credit & debt

Credit Scores Are on the Rise

Consumers are borrowing cautiously and saving more.

Rachel Bell is a spokeswoman for MyFico.com, the consumer division of FICO, the credit-score giant.

Looking at credit scores, we’ve been a nation of extreme highs and lows in recent years. Is that still true?

Heading into and through the recession, the proportion of FICO scores in the middle range, from 600 to 749, shrank, and the percentages of scores in the highest and lowest tiers increased. As we pulled out of the recession, the middle started to grow again. Now, about 18% of scores are in the highest range: 800 to 850. That’s the most since October 2008. At about 15%, the portion of scores in the bottom group, 300 to 549, is at the lowest level since 2006. Some consumers whose scores were in that lowest rung are moving to the 550 to 699 range, which accounts for about 32% of scores, the most since 2006.

What’s behind the shift?

People who were able to get by during the recession buckled down and managed their credit carefully. They used credit only if they absolutely needed it, paid down card balances and started saving money. Consumers are continuing to be very careful about how they manage their money, and many of those who had trouble during the recession are getting back on track.

What do these trends mean for borrowers?

As borrowers’ scores improve, they’ll have access to credit with better terms and lower interest rates. A borrower who purchases a home with a $150,000, 30-year fixed mortgage could save more than $6,500 with a score of 760 or better, compared with a score between 700 and 759. And a borrower who buys a new auto with a loan of $20,000 could save $756 with a score above 720, compared with a score between 690 and 719.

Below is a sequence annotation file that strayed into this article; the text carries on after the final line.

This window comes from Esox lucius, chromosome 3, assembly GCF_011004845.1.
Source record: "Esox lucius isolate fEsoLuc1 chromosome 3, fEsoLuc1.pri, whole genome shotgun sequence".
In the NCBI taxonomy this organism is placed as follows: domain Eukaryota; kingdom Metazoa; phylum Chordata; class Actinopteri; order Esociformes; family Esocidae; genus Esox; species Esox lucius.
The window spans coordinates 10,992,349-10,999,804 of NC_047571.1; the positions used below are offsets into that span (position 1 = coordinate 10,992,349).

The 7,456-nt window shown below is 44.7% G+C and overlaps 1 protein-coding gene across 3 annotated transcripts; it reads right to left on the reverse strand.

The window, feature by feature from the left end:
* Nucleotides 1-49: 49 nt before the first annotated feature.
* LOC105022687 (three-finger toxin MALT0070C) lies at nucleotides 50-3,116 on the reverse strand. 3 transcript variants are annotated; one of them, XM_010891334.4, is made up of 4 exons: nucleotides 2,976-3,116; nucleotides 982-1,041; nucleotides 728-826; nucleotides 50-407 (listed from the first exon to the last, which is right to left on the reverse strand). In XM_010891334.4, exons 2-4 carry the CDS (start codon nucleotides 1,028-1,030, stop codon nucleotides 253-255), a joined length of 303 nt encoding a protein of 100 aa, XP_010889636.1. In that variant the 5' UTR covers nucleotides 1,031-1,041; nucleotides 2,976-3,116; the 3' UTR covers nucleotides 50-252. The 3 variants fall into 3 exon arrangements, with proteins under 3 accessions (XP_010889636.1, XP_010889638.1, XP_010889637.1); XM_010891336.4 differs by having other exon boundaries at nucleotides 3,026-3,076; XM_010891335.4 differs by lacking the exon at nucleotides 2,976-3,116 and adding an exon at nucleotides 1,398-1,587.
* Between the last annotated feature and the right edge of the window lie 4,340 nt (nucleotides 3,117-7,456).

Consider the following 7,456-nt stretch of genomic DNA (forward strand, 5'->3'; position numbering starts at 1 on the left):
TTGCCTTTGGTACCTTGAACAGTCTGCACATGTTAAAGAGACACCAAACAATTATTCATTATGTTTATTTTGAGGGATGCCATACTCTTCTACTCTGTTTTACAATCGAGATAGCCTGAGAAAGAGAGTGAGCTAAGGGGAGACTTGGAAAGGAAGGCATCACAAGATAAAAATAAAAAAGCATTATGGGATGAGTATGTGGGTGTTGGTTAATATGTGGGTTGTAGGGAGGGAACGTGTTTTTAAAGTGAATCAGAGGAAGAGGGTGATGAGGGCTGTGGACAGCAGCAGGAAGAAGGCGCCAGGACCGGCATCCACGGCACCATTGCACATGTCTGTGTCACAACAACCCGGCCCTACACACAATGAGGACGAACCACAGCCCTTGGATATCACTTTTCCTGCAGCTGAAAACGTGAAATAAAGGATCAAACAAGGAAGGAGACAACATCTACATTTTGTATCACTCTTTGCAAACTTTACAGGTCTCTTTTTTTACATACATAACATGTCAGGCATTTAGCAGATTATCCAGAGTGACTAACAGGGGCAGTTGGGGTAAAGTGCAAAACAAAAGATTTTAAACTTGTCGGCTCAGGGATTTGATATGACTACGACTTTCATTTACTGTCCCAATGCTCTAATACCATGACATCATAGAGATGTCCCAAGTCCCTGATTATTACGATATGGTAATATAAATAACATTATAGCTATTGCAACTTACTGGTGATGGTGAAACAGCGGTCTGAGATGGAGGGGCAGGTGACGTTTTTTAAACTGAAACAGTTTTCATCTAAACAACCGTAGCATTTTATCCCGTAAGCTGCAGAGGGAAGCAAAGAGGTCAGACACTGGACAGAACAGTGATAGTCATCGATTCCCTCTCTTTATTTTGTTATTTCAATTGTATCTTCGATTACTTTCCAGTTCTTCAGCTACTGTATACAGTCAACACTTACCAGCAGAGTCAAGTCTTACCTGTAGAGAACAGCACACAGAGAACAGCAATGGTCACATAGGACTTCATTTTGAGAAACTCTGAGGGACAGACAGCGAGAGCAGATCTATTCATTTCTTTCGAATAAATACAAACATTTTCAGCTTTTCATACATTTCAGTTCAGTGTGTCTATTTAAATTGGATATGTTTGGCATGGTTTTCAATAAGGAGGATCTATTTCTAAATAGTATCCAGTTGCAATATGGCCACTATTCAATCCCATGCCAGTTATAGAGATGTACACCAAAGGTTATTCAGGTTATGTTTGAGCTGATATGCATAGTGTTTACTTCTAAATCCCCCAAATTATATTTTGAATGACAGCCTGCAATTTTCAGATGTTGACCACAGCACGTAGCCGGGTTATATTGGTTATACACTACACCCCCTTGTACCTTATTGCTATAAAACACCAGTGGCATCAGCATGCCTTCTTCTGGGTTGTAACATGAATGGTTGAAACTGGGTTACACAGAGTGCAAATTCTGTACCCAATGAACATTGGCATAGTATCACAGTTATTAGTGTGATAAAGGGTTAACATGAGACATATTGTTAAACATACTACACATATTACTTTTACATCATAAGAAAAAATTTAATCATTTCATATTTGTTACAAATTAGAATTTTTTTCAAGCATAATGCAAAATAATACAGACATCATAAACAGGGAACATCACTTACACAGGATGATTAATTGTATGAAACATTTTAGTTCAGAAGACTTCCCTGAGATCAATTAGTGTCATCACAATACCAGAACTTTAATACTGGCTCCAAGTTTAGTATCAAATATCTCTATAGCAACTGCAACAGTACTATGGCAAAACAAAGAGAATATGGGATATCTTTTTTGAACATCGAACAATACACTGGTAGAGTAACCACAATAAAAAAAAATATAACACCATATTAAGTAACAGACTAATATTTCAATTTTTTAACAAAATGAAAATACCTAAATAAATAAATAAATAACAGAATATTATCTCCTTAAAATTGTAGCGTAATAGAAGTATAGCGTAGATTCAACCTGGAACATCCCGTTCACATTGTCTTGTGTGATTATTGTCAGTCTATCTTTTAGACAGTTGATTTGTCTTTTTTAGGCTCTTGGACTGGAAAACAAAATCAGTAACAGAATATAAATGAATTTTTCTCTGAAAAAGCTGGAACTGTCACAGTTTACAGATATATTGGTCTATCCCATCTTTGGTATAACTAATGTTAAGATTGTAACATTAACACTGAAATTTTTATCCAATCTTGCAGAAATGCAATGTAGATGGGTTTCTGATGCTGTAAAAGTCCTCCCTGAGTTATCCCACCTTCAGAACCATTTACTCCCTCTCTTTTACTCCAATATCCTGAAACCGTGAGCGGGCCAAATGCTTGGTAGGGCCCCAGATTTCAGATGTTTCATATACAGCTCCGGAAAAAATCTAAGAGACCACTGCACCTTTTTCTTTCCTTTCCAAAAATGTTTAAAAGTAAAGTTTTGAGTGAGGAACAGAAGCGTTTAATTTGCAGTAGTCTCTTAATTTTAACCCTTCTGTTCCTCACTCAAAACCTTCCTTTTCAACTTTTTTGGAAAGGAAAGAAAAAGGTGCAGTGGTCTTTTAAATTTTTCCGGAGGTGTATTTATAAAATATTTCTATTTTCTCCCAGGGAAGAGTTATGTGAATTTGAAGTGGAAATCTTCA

How can more people boost their scores?

There’s no silver bullet. If you’re not paying your bills on time, get current and stay current. Keep credit card balances low relative to credit limits. Take out credit only when you need it. Don’t succumb to sale offers to get 10% off. In the end, it could cost you a lot more than that 10%. Those are simple rules for keeping your credit score strong. And if you haven’t done it recently, get a free copy of your credit report to make sure the information on it is accurate. [For more about managing your credit score, see the 6 things you need to know.]

This article first appeared in Kiplinger's Personal Finance magazine. For more help with your personal finances and investments, please subscribe to the magazine. It might be the best investment you ever make.

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